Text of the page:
Wednesday, January 12, 2005

The loophole for torture

Loophole for torture ANYONE who reads widely has long known that Donald Rumsfeld, Dick Cheyney and George Bush have always wanted to be able to torture their enemies to extract from them maximum possible information about potential terrorist threats to the United States.

To do that they needed to have an appearance of high moral conduct towards their enemies while keeping quiet the fact that unknown men in unknown places are being subjected to treatment so brutal that it is indistinguishable from Saddam Hussein's torture chambers or the Spanish Inquisition. Here the prying eyes of the Red Cross never pierce the darkness and the Geneva Convention on the treatment of prisoners of war is but a joke.

Since the revelations of abuse at Abu Ghraib the Administration has to tried to clean up its act sufficiently to calm public fears. That, as we might say in England, is a load of bollocks.

Our new Attorney General elect crafted the clever sidestepping legal advice that made the case for the President to do whatever he likes to captive terrorists in a time of 'war'. And Rummy had no difficulty in making sure it filtered down to the right level while trying to cover its origin in the Oval Office. The show trials of Lynndie England, Jeremy Sivits and now Charles Graner are a neat whitewash to make believe the abuse came only from low level and irresponsible military personnel. Attempts to prove the culture of abuse was spawned from the top only peter out in official obfusfaction.

And even though Mr Alberto Gonzales has gone on record that he abhors torture, his words in the Senate Judiciary Committee hearings were carefully measured so that he never actually totally denied his complicity in the Administration's torture policies.

Today's New York Times reveals that whereas the restrictions on prisoner abuse cover the Defense Department they do NOT extend to the CIA. So the military may not torture prisoners but the intelligence community may!

At the end of last year the House and Senate thought they had sufficiently fenced up the White House, to prevent further abuse. It turns out, however, that under Adminstration pressure just four men removed the ultimate safeguards AFTER the bill had been approved on a 96-2 vote. It was sneaky and underhand. Condi Rice, under questioning, used her usual weasel words to wiggle out of the implications of what had been done. (Click the title of this blog to read the NY Time article, or see my previous blog.)

Be sure of this, the United States government has secured for itself locations which are so far outside the law that they can do almost whatever they want with the inmates. But Guantanmo and Abu Ghraib have come under such scrutiny that these places - run by the miltary - are now obliged to restrict the extent of tough treatment to prisoners. This rule does not reach to the CIA's secret locations in Afghanistan and elsewhere.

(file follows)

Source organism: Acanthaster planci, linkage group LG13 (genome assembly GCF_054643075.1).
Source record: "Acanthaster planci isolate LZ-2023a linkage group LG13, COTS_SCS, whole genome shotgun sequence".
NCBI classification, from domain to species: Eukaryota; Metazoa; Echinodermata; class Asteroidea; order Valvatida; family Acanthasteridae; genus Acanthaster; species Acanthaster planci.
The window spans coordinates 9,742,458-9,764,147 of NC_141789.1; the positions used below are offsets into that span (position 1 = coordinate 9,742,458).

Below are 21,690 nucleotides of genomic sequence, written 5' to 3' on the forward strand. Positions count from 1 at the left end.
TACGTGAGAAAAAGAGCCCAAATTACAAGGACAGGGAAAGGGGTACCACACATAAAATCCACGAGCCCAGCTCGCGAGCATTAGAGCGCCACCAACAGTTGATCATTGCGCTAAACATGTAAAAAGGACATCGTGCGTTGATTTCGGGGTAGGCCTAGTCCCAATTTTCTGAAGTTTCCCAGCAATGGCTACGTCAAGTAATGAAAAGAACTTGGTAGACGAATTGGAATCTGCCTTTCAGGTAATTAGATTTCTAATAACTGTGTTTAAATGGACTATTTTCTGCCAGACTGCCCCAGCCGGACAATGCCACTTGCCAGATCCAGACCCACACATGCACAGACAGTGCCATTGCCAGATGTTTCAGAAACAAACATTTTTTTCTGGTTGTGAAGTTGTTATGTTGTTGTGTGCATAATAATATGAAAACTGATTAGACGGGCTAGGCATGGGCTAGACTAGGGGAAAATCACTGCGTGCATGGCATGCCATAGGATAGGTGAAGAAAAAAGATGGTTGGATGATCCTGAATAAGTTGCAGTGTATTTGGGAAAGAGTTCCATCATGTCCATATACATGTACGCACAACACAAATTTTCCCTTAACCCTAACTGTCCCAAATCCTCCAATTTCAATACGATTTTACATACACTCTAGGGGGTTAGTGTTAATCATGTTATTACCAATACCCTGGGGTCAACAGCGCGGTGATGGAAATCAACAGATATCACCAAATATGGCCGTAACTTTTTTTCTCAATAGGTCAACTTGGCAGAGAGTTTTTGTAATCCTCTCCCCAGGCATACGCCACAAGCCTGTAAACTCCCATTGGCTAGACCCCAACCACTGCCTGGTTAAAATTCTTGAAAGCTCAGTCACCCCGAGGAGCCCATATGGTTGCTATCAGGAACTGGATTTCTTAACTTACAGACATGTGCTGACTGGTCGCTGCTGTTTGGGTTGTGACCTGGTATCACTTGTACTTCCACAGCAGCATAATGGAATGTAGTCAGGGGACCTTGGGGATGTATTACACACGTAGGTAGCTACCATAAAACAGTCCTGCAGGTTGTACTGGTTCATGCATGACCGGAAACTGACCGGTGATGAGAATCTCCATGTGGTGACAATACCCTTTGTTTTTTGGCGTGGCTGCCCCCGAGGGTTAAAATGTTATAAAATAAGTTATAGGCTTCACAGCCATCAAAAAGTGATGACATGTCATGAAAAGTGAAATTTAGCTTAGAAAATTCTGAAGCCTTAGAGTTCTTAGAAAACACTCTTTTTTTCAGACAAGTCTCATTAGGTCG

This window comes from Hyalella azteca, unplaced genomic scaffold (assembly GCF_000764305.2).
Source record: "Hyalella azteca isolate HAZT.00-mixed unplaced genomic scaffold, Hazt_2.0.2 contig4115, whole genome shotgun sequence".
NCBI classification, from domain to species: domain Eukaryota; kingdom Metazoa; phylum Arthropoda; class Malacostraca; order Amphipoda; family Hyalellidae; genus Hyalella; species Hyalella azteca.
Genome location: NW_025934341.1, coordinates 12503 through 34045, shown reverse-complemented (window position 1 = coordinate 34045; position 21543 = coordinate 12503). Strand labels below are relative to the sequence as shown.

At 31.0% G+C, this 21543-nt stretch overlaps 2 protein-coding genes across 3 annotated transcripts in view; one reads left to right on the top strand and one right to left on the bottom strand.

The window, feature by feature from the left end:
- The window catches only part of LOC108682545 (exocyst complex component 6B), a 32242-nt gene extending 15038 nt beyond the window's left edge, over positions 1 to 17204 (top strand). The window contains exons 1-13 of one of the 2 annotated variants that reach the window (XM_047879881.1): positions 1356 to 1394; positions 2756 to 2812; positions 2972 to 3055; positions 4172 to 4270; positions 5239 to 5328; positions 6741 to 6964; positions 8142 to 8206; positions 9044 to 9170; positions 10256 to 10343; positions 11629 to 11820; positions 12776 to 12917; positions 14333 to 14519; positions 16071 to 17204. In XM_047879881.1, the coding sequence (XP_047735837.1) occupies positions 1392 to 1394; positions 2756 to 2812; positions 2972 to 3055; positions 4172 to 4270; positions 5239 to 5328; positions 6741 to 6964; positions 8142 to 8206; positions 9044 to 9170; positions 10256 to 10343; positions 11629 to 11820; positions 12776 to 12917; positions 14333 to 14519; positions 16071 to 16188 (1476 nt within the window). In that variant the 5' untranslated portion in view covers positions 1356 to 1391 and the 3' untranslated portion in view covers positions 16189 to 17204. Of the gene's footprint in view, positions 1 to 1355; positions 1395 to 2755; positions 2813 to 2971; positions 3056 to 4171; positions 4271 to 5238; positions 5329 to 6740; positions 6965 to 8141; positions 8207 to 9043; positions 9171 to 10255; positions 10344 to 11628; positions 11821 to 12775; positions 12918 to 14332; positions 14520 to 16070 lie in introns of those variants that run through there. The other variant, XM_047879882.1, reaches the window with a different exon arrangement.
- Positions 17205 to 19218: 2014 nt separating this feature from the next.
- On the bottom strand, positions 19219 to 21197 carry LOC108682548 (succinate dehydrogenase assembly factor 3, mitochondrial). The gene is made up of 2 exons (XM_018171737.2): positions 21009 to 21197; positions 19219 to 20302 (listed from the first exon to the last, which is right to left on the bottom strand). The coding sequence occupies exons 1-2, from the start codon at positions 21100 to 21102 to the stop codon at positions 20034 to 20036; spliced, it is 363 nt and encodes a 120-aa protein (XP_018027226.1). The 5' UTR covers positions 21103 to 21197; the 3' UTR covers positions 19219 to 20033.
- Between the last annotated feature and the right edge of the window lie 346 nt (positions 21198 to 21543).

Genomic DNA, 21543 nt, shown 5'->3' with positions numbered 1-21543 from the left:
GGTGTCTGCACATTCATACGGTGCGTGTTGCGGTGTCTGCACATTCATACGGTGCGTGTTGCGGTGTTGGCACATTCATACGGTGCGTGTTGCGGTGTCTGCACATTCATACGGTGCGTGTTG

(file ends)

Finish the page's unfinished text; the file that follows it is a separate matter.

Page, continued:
What's the issue? Do we really care if very evil men are treated very badly to make them cough up information? These terrorists are not prisoners of war - they are international criminals; at least, they might be if we applied our usual rules of law and brought them to trial and proved the evidence. But the US could not even build a case against the alleged 20th highjacker of the 9/11 attacks, so it certainly does not want to go public with the three dozen our so men it now holds and tortures in secret.

But do we really care? Yes, because the US should be held to the very highest values of humane and ethical treatment. Yes, because Mr. Right-Wing-Family-Values-Born-Again-Bush, who reads his Bible and prays every day so that God can give him 'gut feelings, should know that the Apostle Paul taught us we should treat overcome evil with good (Romans 12:17-21). Yes, because our extreme treatment of high value prisoners makes a nonsense of our 'shock' when Muslim extremists cut off the heads of our people before the gaze of the video camera. Yes, because the foreign policy of the present US Government is the main cause of the whole appalling debacle in Iraq and our treatment of prisoners only adds to the contempt that our enemies have for us. Yes, because we expect our leaders not to be two-faced.

Sure, we need to take major steps to defend the United States homeland against further terrorists hits. But we can NEVER beat terrorism at its own game by returning violence with violence. Mr Bush is incapable of getting that. Rummy knows he has screwed up big time, but will not admit it. Doctor Condi Rice knows she advised Mr Bush badly but her only safe haven is inside the White House where she must sing the same tune as her boss. The discredited Cheyney, the gullible believer of the spurious nonsense that Chalabi channeled to him to build a case for war with Iraq can never bring himself to admit he was so wrong about the reasons for war. We have an adminstration locked into being unable to admit its ghastly miscalculations; painted into a corner - while yet pretending to be the paragon of international leadership and freedom.

Rather than taking the big bold steps necessary to be truly great and magnanimous on the world stage, they use artifice, legal evasions and weasel words to obscure the moral baseness of the their treatment of their enemies.

There's nothing original in what I've said. I can do no more than deliver another pin-prick in the hide of an elephant.